October ushers in more than just the changing of the leaves and the start of the holiday season—it kicks off National Physical Therapy Month. So don some wool socks, grab your hot cider, and sit back as we catch up on where PT has been, and where it’s headed.
Where we began.
Physical therapists have come a long way since Hippocrates started prescribing manual therapy, massage, and movement exercises to his classical era patients. From these BCE beginnings, numerous other practitioners pioneered the science of movement as a means to health, picking up steam in western societies in the 1800s with many physiotherapy registries and schools coming to fruition.
But our PT history in the US starts a little over a century ago with the polio epidemic in 1916, when medical professionals were investigating treatments to combat physical ailments associated with the disease. Trailblazers in this burgeoning field included Wilhemina Wright and Janet Merrill, who were working with polio survivors to restorate limb position. Their practice—along that of other PTs in the polio epidemic—relied heavily on splints and casting to straighten any deformities caused by the disease. The early inroads to rehabilitation these therapists made would be further relied upon with the outbreak of World War I.
With regard to WWI and PT’s role in rehabilitation, there is one person who stands out—Mary McMillan, the mother of modern physical therapy. Similar to her contemporaries, Mary McMillan started her work during the polio epidemic. She combined these skills with those learned in European physiotherapy training to become the first Reconstruction Aide of the US Army Medical Corps. This new role was used to describe non-physician healthcare professionals practicing physical therapy within military hospitals. With a growing support base, Mary McMillan further championed the profession by joining her fellow aides in founding the American Women’s Physical Therapeutic Association in 1921. This organization would later become the American Physical Therapy Association (APTA) in 1947.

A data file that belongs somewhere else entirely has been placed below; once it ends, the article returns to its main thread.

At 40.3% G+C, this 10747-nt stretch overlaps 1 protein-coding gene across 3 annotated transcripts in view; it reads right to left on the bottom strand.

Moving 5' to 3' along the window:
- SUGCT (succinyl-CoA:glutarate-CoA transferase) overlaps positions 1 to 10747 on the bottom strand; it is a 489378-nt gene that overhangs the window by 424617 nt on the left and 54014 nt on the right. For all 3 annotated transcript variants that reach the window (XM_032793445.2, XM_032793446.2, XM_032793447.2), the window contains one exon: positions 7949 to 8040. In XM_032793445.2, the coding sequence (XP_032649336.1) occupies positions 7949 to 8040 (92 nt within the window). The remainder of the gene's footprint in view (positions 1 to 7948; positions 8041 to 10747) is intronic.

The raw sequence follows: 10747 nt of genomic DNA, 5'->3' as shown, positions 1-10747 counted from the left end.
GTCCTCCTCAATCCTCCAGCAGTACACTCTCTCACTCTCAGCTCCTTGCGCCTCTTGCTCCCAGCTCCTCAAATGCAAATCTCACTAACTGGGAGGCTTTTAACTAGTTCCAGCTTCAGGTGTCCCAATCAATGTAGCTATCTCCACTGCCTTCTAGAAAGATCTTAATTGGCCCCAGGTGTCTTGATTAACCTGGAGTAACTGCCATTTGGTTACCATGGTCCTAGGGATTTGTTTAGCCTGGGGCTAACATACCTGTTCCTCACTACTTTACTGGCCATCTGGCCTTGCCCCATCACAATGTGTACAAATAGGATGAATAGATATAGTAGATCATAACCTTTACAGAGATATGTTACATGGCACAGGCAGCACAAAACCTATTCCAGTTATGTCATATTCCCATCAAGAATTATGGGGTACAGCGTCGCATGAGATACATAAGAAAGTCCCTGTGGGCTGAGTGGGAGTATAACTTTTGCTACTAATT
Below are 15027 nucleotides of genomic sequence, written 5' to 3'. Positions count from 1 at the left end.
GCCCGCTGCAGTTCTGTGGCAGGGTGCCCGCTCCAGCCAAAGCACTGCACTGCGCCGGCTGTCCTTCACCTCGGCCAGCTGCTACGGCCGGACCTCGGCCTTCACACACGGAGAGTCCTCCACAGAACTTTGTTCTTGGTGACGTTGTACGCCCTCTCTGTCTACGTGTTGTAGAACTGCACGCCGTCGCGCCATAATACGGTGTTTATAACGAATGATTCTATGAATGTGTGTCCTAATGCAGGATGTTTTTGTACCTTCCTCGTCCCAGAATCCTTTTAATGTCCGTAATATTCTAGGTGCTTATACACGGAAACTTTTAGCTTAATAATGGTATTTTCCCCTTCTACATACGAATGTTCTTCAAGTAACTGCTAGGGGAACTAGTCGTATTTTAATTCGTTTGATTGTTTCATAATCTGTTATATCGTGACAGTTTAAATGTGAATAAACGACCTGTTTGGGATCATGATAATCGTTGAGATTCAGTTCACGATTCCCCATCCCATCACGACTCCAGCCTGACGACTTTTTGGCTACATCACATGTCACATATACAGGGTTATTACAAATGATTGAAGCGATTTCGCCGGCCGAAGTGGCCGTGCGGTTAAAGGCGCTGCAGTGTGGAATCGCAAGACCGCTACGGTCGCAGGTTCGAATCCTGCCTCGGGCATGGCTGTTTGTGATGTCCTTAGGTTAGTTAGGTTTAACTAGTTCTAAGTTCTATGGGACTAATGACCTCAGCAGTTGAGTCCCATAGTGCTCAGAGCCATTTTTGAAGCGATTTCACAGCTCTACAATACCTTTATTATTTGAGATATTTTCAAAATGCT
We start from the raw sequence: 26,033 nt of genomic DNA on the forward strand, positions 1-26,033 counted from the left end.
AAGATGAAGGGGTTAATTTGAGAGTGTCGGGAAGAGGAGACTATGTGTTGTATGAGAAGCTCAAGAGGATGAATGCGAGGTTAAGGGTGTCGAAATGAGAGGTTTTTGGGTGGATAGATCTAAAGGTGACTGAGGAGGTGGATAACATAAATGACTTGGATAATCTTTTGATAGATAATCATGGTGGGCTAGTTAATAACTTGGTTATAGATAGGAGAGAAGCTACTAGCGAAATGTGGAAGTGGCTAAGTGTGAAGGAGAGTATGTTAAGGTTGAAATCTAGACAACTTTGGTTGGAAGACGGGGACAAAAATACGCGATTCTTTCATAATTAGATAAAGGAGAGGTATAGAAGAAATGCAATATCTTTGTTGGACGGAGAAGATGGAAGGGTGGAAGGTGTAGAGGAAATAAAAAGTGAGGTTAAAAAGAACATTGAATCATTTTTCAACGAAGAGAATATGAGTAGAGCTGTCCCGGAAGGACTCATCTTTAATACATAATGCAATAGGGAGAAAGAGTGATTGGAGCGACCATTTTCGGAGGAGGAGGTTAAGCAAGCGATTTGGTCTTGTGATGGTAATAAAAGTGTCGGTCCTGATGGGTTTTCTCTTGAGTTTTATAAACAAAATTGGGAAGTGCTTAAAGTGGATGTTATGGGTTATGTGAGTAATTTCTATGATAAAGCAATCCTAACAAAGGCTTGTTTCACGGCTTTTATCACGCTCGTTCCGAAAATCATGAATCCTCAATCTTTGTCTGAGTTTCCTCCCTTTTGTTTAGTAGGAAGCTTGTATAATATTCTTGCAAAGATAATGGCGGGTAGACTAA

Physical therapists Florence P. and Henry O. Kendall also received training in a military background and recognized the growing physical deficits the polio epidemic had created. They developed a treatment approach that focused heavily on the use of frames, splints, and casts to prevent further deformity in addition to very gentle exercise. They used their expertise and years of research to publish a textbook, “Muscles Testing and Function,” in 1949. This text has assisted many physical therapy students—myself included—in evaluating normal vs. abnormal postures and movements. Now in its fifth edition, this text has been translated into seven different languages since its original publication.
As a profession that embraces free thought and challenges medical norms, other physical therapists during this time noted the negative results of immobilization and began to push the positive effects of exercise and heat. One such physical therapist was Alice Lou Plastridge, who crossed paths with President Franklin Delano Roosevelt (a polio survivor) at a clinic in Warm Springs, GA. Here, President Roosevelt was able to rehabilitate in aquatic therapy environments and regain much of the function he previously lost. In 1926, he created the Georgia Warm Springs Foundation to assist in combating polio.
Thanks to the power of vaccine technology, the polio virus was largely rendered preventable and treatable, and physical therapy turned its focus to a larger swath of the population affected by various physical ailments.
Educators and Accreditors
Working to gain more autonomy and establish a permanent place in western medicine, the APTA started working to credential and accredit physical therapists and educational institutions independent of the American Medical Association (AMA). This push began in 1960, and finally, by 1978, the APTA achieved full control over credentialing and accrediting the physical therapy profession in the US. Today, there are 220 PT programs in the country accredited by the Commission on Accreditation in Physical Therapy Education (CAPTE).